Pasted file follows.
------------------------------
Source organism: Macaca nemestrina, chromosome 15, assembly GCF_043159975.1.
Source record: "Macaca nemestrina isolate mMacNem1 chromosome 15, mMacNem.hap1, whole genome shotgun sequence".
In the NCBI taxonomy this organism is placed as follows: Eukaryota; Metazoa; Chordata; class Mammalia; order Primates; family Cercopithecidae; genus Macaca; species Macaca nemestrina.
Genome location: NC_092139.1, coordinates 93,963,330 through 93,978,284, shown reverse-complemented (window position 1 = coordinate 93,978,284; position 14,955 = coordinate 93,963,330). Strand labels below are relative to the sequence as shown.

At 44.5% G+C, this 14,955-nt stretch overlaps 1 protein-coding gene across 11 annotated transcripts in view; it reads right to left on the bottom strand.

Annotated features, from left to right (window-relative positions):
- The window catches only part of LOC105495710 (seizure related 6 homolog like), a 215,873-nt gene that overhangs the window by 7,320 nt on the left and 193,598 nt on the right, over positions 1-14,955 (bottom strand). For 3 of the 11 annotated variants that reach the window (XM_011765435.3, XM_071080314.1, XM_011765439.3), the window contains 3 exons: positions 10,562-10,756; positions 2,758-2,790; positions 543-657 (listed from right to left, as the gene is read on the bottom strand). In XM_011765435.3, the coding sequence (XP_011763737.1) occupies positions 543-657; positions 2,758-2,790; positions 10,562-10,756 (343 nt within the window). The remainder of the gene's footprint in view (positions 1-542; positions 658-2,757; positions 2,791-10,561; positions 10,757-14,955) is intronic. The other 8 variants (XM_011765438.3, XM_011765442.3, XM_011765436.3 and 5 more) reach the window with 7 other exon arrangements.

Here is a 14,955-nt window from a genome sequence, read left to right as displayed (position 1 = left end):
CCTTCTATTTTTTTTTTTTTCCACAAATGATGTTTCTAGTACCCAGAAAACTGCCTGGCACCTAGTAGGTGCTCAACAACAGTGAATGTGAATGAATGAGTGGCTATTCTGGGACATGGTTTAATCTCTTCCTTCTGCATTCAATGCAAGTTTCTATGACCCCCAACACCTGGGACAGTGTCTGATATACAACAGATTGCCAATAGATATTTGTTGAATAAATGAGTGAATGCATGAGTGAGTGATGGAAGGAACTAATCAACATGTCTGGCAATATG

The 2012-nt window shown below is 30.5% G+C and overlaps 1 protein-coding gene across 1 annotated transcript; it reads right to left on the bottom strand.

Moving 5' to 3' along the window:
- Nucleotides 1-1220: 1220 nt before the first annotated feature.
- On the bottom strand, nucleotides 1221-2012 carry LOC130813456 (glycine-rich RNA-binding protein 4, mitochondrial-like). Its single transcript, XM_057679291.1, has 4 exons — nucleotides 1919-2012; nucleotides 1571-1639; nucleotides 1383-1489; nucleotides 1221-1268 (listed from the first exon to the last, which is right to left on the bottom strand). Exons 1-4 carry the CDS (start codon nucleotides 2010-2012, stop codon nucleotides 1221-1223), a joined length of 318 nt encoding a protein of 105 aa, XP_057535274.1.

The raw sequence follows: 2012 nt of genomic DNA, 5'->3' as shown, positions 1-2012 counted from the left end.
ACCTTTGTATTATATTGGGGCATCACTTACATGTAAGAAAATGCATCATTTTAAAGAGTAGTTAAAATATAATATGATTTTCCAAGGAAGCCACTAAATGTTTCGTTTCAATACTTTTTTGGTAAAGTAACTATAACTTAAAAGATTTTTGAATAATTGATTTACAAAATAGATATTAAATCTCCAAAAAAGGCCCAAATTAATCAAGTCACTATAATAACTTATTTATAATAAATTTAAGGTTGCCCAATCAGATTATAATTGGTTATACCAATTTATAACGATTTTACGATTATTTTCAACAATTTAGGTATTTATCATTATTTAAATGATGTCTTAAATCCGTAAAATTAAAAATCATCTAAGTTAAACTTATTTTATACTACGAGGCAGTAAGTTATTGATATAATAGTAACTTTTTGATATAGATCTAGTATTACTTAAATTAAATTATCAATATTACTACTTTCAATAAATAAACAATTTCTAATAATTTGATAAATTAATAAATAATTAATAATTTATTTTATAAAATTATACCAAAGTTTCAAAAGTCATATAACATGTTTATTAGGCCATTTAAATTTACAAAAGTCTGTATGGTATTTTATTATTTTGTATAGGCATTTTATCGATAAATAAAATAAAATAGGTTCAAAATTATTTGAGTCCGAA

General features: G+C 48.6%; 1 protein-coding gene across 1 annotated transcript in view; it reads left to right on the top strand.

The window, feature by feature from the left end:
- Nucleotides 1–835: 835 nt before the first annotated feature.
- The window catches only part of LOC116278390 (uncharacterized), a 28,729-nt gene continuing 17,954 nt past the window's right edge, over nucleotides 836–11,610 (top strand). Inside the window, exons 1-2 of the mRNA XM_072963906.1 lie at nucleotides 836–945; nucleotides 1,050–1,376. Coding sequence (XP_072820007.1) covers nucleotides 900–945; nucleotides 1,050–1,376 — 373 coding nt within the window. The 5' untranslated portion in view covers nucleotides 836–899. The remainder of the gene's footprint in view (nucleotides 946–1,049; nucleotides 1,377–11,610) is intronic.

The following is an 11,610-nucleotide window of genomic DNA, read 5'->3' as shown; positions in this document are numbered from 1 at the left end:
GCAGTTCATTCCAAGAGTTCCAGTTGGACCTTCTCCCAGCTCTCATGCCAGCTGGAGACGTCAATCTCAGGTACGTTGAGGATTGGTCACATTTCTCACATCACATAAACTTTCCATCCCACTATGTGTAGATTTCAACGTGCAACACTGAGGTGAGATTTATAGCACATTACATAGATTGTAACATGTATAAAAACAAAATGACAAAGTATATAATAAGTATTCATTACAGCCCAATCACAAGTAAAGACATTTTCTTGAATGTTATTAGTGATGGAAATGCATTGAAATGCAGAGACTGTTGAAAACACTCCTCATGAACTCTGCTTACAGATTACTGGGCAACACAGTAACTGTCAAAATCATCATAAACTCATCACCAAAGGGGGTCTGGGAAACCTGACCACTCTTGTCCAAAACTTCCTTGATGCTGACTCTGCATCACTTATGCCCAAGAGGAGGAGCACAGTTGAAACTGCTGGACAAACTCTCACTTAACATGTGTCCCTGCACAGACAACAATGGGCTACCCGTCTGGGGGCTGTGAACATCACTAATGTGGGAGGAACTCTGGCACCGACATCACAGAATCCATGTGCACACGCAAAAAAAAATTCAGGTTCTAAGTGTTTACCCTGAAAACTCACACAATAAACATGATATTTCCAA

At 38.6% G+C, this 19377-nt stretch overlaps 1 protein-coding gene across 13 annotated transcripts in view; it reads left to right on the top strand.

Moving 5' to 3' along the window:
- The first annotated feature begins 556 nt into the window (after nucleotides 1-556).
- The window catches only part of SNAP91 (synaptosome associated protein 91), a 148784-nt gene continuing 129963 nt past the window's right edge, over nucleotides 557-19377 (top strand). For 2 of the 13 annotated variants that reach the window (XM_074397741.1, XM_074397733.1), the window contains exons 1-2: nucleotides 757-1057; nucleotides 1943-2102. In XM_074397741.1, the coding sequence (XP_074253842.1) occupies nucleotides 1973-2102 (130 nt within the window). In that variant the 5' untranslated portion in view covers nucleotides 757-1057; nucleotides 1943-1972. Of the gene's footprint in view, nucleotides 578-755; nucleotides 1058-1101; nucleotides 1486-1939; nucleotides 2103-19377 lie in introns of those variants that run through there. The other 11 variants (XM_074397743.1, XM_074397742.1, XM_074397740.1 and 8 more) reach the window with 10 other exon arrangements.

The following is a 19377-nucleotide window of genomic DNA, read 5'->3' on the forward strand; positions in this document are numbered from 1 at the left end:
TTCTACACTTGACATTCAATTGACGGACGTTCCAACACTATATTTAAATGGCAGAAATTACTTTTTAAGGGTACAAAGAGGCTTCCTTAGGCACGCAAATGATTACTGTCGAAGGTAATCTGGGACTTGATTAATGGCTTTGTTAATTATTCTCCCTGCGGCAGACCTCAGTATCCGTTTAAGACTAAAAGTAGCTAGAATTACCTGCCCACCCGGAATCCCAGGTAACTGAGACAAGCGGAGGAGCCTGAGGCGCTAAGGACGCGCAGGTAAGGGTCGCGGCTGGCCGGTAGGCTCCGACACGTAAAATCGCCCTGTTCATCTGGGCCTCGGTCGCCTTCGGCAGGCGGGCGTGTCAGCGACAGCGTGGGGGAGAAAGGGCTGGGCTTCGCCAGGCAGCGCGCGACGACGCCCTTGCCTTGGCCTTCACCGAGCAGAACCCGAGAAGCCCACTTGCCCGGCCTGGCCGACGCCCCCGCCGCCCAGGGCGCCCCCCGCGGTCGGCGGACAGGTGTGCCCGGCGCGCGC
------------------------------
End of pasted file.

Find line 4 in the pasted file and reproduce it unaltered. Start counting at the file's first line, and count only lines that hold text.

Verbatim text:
Genome location: NC_092139.1, coordinates 93,963,330 through 93,978,284, shown reverse-complemented (window position 1 = coordinate 93,978,284; position 14,955 = coordinate 93,963,330). Strand labels below are relative to the sequence as shown.